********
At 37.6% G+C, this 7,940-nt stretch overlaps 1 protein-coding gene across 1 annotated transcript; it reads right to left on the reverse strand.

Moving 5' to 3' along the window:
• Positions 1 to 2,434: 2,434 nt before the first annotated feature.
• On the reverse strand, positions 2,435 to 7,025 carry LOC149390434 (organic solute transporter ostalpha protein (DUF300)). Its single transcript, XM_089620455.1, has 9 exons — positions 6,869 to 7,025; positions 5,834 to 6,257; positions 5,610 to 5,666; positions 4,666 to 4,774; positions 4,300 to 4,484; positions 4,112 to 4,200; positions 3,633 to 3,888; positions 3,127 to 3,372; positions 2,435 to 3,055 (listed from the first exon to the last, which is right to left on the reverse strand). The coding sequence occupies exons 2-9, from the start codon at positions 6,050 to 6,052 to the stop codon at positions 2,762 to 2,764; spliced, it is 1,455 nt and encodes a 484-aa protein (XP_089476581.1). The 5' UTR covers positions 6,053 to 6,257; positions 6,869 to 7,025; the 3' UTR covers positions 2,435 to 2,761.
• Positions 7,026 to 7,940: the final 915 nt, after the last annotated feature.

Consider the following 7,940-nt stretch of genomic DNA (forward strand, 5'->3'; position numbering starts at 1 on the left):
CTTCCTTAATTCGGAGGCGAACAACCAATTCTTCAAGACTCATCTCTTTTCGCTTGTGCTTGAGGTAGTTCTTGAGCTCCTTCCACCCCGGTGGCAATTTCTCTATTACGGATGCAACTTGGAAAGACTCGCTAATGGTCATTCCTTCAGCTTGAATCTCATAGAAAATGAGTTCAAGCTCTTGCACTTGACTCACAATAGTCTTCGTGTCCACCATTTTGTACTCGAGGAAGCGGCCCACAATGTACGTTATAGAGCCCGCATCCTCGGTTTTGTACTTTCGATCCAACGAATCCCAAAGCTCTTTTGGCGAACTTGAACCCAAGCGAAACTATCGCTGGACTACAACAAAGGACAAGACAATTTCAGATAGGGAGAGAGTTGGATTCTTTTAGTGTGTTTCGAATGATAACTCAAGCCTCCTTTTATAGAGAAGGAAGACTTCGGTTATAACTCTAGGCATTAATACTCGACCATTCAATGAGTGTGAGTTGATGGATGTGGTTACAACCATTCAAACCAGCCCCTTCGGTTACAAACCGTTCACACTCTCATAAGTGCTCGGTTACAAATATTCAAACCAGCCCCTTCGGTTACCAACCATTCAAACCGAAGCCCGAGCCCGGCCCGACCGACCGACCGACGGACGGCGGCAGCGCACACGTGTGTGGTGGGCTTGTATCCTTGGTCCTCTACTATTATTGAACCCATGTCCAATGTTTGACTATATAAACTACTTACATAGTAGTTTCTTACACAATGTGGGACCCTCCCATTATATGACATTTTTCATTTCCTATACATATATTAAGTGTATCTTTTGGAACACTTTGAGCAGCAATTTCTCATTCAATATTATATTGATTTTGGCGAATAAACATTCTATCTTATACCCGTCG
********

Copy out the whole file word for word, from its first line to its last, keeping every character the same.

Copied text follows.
At 37.6% G+C, this 7,940-nt stretch overlaps 1 protein-coding gene across 1 annotated transcript; it reads right to left on the reverse strand.

Moving 5' to 3' along the window:
• Positions 1 to 2,434: 2,434 nt before the first annotated feature.
• On the reverse strand, positions 2,435 to 7,025 carry LOC149390434 (organic solute transporter ostalpha protein (DUF300)). Its single transcript, XM_089620455.1, has 9 exons — positions 6,869 to 7,025; positions 5,834 to 6,257; positions 5,610 to 5,666; positions 4,666 to 4,774; positions 4,300 to 4,484; positions 4,112 to 4,200; positions 3,633 to 3,888; positions 3,127 to 3,372; positions 2,435 to 3,055 (listed from the first exon to the last, which is right to left on the reverse strand). The coding sequence occupies exons 2-9, from the start codon at positions 6,050 to 6,052 to the stop codon at positions 2,762 to 2,764; spliced, it is 1,455 nt and encodes a 484-aa protein (XP_089476581.1). The 5' UTR covers positions 6,053 to 6,257; positions 6,869 to 7,025; the 3' UTR covers positions 2,435 to 2,761.
• Positions 7,026 to 7,940: the final 915 nt, after the last annotated feature.

Consider the following 7,940-nt stretch of genomic DNA (forward strand, 5'->3'; position numbering starts at 1 on the left):
CTTCCTTAATTCGGAGGCGAACAACCAATTCTTCAAGACTCATCTCTTTTCGCTTGTGCTTGAGGTAGTTCTTGAGCTCCTTCCACCCCGGTGGCAATTTCTCTATTACGGATGCAACTTGGAAAGACTCGCTAATGGTCATTCCTTCAGCTTGAATCTCATAGAAAATGAGTTCAAGCTCTTGCACTTGACTCACAATAGTCTTCGTGTCCACCATTTTGTACTCGAGGAAGCGGCCCACAATGTACGTTATAGAGCCCGCATCCTCGGTTTTGTACTTTCGATCCAACGAATCCCAAAGCTCTTTTGGCGAACTTGAACCCAAGCGAAACTATCGCTGGACTACAACAAAGGACAAGACAATTTCAGATAGGGAGAGAGTTGGATTCTTTTAGTGTGTTTCGAATGATAACTCAAGCCTCCTTTTATAGAGAAGGAAGACTTCGGTTATAACTCTAGGCATTAATACTCGACCATTCAATGAGTGTGAGTTGATGGATGTGGTTACAACCATTCAAACCAGCCCCTTCGGTTACAAACCGTTCACACTCTCATAAGTGCTCGGTTACAAATATTCAAACCAGCCCCTTCGGTTACCAACCATTCAAACCGAAGCCCGAGCCCGGCCCGACCGACCGACCGACGGACGGCGGCAGCGCACACGTGTGTGGTGGGCTTGTATCCTTGGTCCTCTACTATTATTGAACCCATGTCCAATGTTTGACTATATAAACTACTTACATAGTAGTTTCTTACACAATGTGGGACCCTCCCATTATATGACATTTTTCATTTCCTATACATATATTAAGTGTATCTTTTGGAACACTTTGAGCAGCAATTTCTCATTCAATATTATATTGATTTTGGCGAATAAACATTCTATCTTATACCCGTCG